After having this wonderful connected moment and love fest with my right hemisphere last evening, my awareness slid quite stealthily back into the other side of my brain. Everything went downhill when I looked in the mirror and saw a pimple the size of a Buick on my chin. Oh, good God! I’m forty-four years old and should be thinking of wrinkle cream, not Clearasil. I donned my foundation as I do every day and put in an extra concerted effort to cover up my “flaw,” as I had labeled it. No amount of camouflage could conceal the mountainous growth that had sprouted overnight. In fact in the more I fussed the more obvious it became. Then I got to thinking. And as you have read, that can be a dangerous thing.
Not only has my life changed dramatically over the past two months, but I have noticed that my body is following suit. Before I go on, please understand that I like myself … I really do. I dig me. I enjoy being with me—we’ve been hanging out a great deal lately. I even think I’m funny and kind of cute. But when I look in the mirror, I see the signs of age. I know it is inevitable. I used to say that I’m proud of my age and that I’d never be the kind of woman who’d ever lie about it. Perhaps that was because I look quite young and most never guess my true age. Nowadays, the guesses are getting closer and closer to the truth. And I imagine, in time they will be bang on. How will I feel to be a woman who actually looks middle-aged?
My eyelids are drooping slightly. I notice that the taut jaw line I once had has softened and sagged—the beginning of jowls. I have unruly gray hair that stands at attention on the top of my head and no amount of gel or goop will relax them. In the mornings, I am making “head lines” because my skin is loose and doesn’t spring back like it did in my youth.
Why do I fuss? Why am I still so focused on the outside when I have travelled many miles on my spiritual journey, learning to love my insides? Why am I afraid of people seeing me, all of me, pimples, cellulite, and stretch marks—the whole shebang?
I have been questioning and searching for many years and know that life is not about a destination of sorts, but choosing to live in the moment. Though I am still slightly (gross understatement if I am trying to be honest here) unnerved about unknowns, my shoulders have dropped and I have learnt to let out my breaths instead of keeping them bottled inside from fear.
Is fear of aging just the plight of women? Do most women feel this way? If they don’t, how have they come to peace with growing old? Some grow old gracefully while others fight tooth and nail all the way to the plastic surgeon’s office. I am reminded of beauties like Lauren Bacall, Dame Judi Dench, and Maya Angelou whose looks never faded, they simply changed. It has been said that women age while men become distinguished. I’m not entirely sure that is true. I think—and correct me if I am wrong fellas—that men struggle just as much about being handsome as we do about being pretty. I’ve been in the company of men who are challenged by their growing and soft waists, their receding hairlines and expanding foreheads. Grecian formula is on the shelves of the stores for a reason. My question is more about society’s view. Are men and women expected to be without flaw? We are bombarded by television shows and billboards that drill into our heads that thin is in, that youth is where it’s at and when I don’t measure up, I have felt somehow less than whole. I have felt that way often.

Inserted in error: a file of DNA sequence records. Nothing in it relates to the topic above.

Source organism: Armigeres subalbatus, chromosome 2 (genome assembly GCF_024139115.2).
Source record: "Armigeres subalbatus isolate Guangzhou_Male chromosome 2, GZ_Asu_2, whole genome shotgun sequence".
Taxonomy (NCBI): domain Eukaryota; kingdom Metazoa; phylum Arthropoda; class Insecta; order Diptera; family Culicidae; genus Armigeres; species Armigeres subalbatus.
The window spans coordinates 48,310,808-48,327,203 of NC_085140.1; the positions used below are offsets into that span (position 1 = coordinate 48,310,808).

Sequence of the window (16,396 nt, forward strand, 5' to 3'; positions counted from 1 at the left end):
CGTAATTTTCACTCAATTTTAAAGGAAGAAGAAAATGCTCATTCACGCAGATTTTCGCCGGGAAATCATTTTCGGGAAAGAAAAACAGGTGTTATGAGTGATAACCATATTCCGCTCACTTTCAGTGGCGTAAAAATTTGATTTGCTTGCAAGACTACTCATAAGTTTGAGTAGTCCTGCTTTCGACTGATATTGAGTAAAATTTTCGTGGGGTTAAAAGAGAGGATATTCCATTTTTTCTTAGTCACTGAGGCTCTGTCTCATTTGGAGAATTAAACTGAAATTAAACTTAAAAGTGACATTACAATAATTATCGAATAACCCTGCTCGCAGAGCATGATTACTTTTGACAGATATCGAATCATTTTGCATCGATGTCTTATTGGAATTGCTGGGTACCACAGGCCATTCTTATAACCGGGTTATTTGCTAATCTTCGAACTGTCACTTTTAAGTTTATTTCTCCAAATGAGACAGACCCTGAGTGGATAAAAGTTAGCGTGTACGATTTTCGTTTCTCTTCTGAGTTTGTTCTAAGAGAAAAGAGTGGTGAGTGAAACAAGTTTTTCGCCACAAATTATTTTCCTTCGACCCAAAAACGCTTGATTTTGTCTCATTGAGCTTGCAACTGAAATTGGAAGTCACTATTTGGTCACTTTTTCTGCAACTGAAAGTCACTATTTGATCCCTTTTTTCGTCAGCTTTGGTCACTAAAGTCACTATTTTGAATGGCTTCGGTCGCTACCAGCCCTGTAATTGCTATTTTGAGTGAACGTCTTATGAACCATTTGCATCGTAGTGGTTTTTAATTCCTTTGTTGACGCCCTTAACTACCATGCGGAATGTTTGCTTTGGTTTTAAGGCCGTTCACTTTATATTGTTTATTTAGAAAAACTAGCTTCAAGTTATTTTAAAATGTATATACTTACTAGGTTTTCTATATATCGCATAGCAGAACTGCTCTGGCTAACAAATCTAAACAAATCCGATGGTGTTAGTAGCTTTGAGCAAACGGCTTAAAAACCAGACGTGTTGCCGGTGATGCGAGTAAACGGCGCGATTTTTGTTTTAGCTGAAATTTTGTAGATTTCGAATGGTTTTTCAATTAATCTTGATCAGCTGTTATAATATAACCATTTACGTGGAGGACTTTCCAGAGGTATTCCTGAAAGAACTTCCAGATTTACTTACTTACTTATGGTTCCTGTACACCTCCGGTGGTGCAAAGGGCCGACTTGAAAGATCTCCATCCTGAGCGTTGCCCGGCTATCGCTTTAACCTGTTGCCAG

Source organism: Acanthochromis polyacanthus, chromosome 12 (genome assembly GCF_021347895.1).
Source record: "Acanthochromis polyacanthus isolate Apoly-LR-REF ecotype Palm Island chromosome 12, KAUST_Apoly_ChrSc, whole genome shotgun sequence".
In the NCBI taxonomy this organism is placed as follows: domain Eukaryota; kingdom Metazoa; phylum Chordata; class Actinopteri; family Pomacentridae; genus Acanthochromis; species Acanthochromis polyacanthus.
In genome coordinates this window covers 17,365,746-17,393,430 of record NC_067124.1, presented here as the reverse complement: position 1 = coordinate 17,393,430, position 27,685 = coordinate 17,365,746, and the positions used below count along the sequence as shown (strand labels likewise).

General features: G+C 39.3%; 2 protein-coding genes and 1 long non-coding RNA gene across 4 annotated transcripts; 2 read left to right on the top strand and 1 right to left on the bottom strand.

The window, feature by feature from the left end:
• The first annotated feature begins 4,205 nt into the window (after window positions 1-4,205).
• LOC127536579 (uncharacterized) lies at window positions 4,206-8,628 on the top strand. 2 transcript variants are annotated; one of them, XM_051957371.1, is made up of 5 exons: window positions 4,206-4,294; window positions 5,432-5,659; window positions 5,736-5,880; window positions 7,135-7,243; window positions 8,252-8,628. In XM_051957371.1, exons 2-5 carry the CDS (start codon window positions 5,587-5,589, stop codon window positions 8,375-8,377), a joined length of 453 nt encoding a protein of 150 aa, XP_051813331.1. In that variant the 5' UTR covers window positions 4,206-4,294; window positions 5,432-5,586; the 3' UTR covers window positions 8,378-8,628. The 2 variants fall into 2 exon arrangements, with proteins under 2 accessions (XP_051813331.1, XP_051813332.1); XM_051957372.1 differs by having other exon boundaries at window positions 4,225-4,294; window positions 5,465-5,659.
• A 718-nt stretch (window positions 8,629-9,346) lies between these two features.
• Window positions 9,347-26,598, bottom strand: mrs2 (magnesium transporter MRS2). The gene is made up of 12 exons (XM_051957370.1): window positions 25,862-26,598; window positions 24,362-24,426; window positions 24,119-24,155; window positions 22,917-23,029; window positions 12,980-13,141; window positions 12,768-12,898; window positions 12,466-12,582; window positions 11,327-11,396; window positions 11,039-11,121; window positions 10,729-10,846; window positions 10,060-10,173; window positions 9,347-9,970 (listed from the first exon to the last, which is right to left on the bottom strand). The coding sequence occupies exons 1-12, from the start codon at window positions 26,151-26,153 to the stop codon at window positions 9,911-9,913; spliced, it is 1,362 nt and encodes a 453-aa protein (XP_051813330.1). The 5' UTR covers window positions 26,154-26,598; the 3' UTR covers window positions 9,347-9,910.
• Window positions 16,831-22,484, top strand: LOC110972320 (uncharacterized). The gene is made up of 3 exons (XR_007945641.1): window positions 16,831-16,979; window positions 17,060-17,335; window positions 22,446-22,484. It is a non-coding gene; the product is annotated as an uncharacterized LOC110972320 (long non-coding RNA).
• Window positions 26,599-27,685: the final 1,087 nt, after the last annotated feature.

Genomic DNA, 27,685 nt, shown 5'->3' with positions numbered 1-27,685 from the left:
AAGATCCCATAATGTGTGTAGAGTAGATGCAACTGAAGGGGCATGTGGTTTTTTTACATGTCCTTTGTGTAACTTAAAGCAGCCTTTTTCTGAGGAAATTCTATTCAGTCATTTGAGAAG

Here’s a question. Even if I did get down to a size 2 and had smoother, more supple skin, would I be content and more accepting of myself? Probably not.
I believe my resistance to the flow of life comes from the realm of my ego and this morning mine had a meltdown. There is no such thing as time in the spiritual world. It is in this concrete world of ego that time, control, and fear exist. I know all too well that feeling unworthy comes from fear. Every day that passes and every new line on my face has me believe that more and more. Careful what I wish for. I must admit, that part of me thinks that now as a single woman with two children, there is a chance I may end up alone. Perhaps this fighting to hold onto my youth is all coming from me not believing that I am good, whole, perfect, and lovable just the way I am. Holy shit!
Did all of this mental diarrhea come from me just looking at the mirror and seeing a zit this morning? Ugh.
I will close with the beautiful words of Audrey Hepburn. I aspire to be as strong, graceful, giving, free, and confident as she was.
This is a poem that Audrey Hepburn shared with her family just weeks before she died.
For attractive lips, speak words of kindness.
For lovely eyes, seek out the good in people.
For a slim figure, share your food with the hungry.
For beautiful hair, let a child run his fingers through it once a day.
For poise, walk with the knowledge you never walk alone.
We leave you a tradition of the future. The tender loving care of human beings will never
People, even more than things, have to be restored, renewed, revived, reclaimed, redeemed
and redeemed and redeemed. Never throw anyone away.
Remember, if you ever need a helping hand you’ll find one at the end of your arm.
As you grow older, you’ll discover that you have two hands: one for helping yourself, the
second for helping others.
You’ve great days still ahead of you. May there be many of them.